Researchers at the Institute for Systems Biology (ISB) have developed measures of biological body mass index (BMI) that provide a more accurate representation of metabolic health and are more versatile, informative and actionable than the traditional BMI equation used by long ago. The work was published in the journal Nature Medicine.
For decades, doctors have relied on BMI as a crude tool to classify individuals as underweight, normal weight, overweight, or obese. BMI results are calculated by dividing a person’s weight in kilograms by height in meters squared. About 30 percent of the population is misclassified by this approach. Despite its limitations, BMI continues to be profound and widely accepted in the clinic, as it is a major risk factor for a variety of chronic diseases, including diabetes, cardiovascular disease, and cancer.
For years, BMI has been the primary measurement for doctors to classify individuals based on their height and weight relative to the average person. However, this average person does not really exist. We now have the ability to use advanced molecular measurements as a more comprehensive representation of a person’s metabolic health, which can be used to make more accurate clinical recommendations for individuals.”
Noa Rappaport, PhD, ISB senior scientist and corresponding author of the paper
Rappaport and colleagues studied 1,000 individuals enrolled in a wellness program by performing multi-omic profiling, examining more than 1,100 blood tests such as proteins and metabolites, as well as genetic risk scores and gut microbiome composition collected at different time points. The researchers then created machine learning models that led to more accurate predictive variations of a biological BMI than traditional BMI measurements alone.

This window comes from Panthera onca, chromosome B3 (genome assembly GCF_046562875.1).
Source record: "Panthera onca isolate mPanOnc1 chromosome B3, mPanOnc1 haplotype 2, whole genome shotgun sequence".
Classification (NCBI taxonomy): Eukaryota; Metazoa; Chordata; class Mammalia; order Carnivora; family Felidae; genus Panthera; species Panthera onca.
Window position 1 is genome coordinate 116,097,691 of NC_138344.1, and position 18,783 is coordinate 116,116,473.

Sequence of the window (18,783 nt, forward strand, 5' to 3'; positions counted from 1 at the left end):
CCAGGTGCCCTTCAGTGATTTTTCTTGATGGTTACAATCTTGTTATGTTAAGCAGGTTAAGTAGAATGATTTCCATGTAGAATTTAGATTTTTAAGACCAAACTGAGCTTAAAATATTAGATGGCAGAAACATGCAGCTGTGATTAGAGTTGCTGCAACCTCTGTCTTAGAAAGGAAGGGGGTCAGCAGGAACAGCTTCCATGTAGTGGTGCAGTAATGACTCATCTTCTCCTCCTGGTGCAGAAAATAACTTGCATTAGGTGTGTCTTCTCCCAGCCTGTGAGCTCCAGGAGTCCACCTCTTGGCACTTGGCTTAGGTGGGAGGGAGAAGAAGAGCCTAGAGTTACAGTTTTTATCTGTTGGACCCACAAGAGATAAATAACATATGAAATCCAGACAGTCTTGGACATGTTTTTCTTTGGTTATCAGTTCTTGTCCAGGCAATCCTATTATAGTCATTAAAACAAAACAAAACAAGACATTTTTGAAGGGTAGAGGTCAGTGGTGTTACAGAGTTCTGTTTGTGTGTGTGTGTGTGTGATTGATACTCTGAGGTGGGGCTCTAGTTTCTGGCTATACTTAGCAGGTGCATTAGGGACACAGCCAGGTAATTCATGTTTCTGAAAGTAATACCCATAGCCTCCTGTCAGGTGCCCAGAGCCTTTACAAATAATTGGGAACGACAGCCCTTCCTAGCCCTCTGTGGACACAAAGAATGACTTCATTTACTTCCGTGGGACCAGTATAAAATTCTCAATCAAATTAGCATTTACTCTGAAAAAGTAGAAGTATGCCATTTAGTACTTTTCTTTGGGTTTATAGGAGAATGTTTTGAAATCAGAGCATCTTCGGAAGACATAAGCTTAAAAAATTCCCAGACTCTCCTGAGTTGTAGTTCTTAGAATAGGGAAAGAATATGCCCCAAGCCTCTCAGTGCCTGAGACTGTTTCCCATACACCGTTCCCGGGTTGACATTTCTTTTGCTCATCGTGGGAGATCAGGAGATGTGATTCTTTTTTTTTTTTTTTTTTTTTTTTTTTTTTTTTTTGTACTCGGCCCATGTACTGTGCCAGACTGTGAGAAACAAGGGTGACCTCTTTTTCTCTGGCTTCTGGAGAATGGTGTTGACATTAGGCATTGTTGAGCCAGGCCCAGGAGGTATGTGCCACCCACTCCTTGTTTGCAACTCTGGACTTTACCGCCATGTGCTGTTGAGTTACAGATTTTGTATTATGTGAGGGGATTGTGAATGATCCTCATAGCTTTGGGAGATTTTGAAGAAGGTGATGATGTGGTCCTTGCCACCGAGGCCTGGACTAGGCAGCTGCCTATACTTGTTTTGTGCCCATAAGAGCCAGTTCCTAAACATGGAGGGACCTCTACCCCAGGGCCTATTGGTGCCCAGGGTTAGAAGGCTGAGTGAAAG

The team made several important findings, including:
- Those with a high biological BMI and traditional normal BMI were less healthy but able to lose weight more easily after a lifestyle intervention.
- Those classified as obese with a traditional BMI but with a biologically normal BMI were biologically healthier and had a harder time losing weight.
- When people made positive lifestyle changes, biological BMI was more responsive and fell earlier than traditional BMI.
With positive lifestyle changes, the findings suggest that even if someone isn’t losing weight, they can become biologically healthier.
This work is a valuable asset for understanding the molecular changes associated with obesity and metabolic health, and has the potential to significantly improve the development of predictive and preventive clinical approaches to treat metabolic disorders.”
Kengo Watanabe, PhD, lead author of the study and K. Carole Ellison Fellow in Bioinformatics.
Added Rappaport: “We have demonstrated the value of multi-omic profiling to uncover important insights into the complex relationships between obesity, metabolic health and chronic disease, and highlighted the need to consider a range of factors beyond traditional BMI measures in understanding and addressing these issues”.
Watanabe, K., et al. (2023) Multiomic signatures of body mass index identify heterogeneous health phenotypes and responses to a lifestyle intervention. Nature Medicine. doi.org/10.1038/s41591-023-02248-0.
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